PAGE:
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Insomniac: Fuse Is "Something Fresh" in a "Sea of Sequels"

| 12 Apr 2013 02:15
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Insomniac boss, Ted Price, on his insane plan to release a game without a number on the end of its name.

Fuse is an upcoming new IP from Ratchet & Clank developer, Insomniac. It's a - okay. Hold on. I can see I've lost you there. I know it's a difficult concept to grasp. A new IP is ... well, it's kind of like a sequel, only there's nothing for it to be a sequel to, you understand? It's cool if you don't, it's an old concept you don't see too much these days.

A lot of developers and publishers argue that the beginning of a console cycle is the best time to launch new IPs. As a result, they use the twilight years of a cycle to either bring franchises to a close or prepare them for a next-gen debut. The only problem is this generation has lasted much longer than those before it, and new IPs are starting to look uncomfortably thin on the ground. Insomniac's Ted Price is hoping that'll mean less competition for the upcoming co-op shooter, Fuse.

"There's no question that it's a challenge. There are plenty of news items to take gamers' focus off of this generation. For us, the opportunity was to be a new IP in a sea of sequels, offer something very fresh for players to check out when they've been playing, essentially, the same games for the last five or six years," he told Gamesindustry International. "What we wanted to do with co-op in particular was raise the bar and offer features that no other co-op games are offering at this point. Fuse was a great opportunity for us to do that."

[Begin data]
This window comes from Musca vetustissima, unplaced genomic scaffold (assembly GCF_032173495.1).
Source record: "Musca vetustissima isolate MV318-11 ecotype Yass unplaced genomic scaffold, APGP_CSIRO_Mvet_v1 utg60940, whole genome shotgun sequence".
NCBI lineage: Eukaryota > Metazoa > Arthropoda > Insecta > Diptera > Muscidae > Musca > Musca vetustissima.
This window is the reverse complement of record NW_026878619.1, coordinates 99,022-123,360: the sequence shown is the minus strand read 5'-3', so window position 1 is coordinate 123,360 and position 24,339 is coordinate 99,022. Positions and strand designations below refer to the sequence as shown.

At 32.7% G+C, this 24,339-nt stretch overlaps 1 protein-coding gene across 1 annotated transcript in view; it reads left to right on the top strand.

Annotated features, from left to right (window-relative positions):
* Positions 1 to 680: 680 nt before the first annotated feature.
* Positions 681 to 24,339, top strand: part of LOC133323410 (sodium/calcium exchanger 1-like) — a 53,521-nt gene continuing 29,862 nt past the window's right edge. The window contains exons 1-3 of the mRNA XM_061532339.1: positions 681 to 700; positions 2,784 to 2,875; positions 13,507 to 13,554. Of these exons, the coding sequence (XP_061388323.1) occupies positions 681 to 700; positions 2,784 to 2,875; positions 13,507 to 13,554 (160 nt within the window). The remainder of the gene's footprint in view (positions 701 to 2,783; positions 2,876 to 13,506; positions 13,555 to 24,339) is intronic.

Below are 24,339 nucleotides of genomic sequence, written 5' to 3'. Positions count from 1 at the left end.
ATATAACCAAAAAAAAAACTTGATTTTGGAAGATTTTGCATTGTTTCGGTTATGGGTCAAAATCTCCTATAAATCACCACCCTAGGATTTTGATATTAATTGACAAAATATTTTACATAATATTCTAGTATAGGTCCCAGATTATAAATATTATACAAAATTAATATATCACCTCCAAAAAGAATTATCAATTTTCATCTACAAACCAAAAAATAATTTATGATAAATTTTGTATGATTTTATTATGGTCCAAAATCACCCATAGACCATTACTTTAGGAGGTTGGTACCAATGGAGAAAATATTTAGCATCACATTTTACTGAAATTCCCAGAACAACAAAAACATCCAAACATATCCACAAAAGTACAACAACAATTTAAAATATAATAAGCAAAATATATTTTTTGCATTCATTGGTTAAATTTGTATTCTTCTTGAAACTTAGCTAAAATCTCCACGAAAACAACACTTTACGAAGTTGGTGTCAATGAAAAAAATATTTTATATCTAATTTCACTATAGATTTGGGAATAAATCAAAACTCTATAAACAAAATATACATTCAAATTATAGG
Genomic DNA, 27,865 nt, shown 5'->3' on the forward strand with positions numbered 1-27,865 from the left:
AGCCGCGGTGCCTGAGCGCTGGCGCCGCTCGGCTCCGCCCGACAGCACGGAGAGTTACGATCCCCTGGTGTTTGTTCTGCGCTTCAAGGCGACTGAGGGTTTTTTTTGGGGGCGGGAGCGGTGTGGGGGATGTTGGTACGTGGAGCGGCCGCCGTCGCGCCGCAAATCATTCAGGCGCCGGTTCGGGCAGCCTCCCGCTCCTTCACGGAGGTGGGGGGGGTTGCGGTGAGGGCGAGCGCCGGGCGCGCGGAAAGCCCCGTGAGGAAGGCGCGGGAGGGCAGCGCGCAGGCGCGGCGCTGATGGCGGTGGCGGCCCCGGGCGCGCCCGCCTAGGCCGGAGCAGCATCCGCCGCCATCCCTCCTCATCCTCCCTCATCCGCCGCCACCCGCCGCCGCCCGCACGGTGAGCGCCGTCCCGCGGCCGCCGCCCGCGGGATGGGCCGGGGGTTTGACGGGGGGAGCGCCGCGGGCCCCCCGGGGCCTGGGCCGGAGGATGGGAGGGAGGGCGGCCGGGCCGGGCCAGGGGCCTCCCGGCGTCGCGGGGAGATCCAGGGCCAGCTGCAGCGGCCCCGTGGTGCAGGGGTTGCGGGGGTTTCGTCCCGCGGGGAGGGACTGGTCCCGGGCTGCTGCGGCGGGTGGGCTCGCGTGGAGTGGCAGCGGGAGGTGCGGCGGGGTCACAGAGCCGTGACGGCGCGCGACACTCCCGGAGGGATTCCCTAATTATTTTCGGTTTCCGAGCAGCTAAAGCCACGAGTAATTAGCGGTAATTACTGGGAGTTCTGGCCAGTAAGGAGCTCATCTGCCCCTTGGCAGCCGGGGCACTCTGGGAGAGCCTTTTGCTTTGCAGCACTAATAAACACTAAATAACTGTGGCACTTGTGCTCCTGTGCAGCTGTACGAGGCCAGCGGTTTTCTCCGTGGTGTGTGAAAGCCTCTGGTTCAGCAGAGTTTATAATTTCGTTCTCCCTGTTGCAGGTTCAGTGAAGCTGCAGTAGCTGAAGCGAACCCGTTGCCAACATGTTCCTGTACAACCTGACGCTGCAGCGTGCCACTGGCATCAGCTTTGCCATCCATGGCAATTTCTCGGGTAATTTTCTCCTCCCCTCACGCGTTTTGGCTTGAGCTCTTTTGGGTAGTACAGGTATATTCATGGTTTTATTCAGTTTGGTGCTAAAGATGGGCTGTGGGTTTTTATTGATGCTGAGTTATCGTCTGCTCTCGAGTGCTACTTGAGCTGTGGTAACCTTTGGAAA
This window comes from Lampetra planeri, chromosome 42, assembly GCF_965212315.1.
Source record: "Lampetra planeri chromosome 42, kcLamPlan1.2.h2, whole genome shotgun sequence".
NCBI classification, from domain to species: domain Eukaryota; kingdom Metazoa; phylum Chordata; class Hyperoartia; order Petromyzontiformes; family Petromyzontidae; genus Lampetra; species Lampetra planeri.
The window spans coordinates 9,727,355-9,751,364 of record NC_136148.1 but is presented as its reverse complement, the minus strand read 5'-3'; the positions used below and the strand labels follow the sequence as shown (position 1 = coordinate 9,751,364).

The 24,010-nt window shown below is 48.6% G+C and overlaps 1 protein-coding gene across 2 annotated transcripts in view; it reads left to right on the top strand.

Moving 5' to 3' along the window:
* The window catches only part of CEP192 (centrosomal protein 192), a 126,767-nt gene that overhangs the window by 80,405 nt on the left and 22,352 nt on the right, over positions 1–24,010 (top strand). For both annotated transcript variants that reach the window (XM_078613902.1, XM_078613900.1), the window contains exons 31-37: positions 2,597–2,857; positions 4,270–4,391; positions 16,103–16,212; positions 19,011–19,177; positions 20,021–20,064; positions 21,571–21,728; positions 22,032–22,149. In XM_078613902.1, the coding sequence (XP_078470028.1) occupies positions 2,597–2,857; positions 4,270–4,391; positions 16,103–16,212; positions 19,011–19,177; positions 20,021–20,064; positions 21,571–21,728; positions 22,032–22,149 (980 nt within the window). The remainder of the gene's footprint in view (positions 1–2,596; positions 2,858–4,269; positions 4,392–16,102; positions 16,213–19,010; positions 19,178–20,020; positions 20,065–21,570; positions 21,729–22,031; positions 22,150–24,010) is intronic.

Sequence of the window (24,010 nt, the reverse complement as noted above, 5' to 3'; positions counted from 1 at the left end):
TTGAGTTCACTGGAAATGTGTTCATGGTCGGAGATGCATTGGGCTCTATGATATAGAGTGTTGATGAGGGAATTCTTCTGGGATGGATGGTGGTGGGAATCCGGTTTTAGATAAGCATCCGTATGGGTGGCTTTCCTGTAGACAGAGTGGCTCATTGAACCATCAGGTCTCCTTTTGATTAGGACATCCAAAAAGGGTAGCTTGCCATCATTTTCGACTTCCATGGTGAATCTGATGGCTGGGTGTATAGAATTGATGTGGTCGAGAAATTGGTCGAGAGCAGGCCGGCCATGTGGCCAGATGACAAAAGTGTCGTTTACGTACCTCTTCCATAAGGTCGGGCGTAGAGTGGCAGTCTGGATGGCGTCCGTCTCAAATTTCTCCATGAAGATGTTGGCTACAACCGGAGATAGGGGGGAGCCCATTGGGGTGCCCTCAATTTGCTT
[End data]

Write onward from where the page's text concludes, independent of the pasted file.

While every AAA dev and their mom is quick to label new IPs "a risk," the past few months have seen a clutch of relatively successful new IPs, and there's an impressive degree of buzz surrounding upcoming titles like The Last of Us, Remember Me and, despite David Cage's best efforts, Beyond: Two Souls.

Of course, it's not just about being a new IP; New games have to distinguish themselves from the old to secure an audience desperate for new experiences, and that's where Fuse has ran into trouble. Originally titled Overstrike, the game that would become Fuse was rebranded in August of last year. The game's slightly-cartoonish art style was tossed out with the title, in favor of a "more realistic" art direction; A choice that was met with derision from fans hoping to see something closer to Ratchet & Clank than Resistance. Still, Price doesn't seem worried.

"Everybody's approach and response at the very beginning of each of [our] franchises was to ask the same question: 'Is this IP going to do well? What's it all about? Boy, this is a risk to take,'" he said." And, in every case, we stayed focused and did the best we possibly could to build the right story, build gameplay that does something better than other games and that helps the franchise stand out in some way, and then we've continued to take each of those franchises in different directions because, for us, that's what we enjoy doing. So its really nice to look back at Resistance and Ratchet and say, 'Those franchises did well.' But, when we released the first games in each of those franchises - and I'll throw in Spyro as well - we had no idea what was going to happen. We really didn't. And that's both the exciting and scary part of being a new IP creator,"

Fuse is set for release on Xbox 360 and PlayStation 3 this May.

Source: Gamesindustry International

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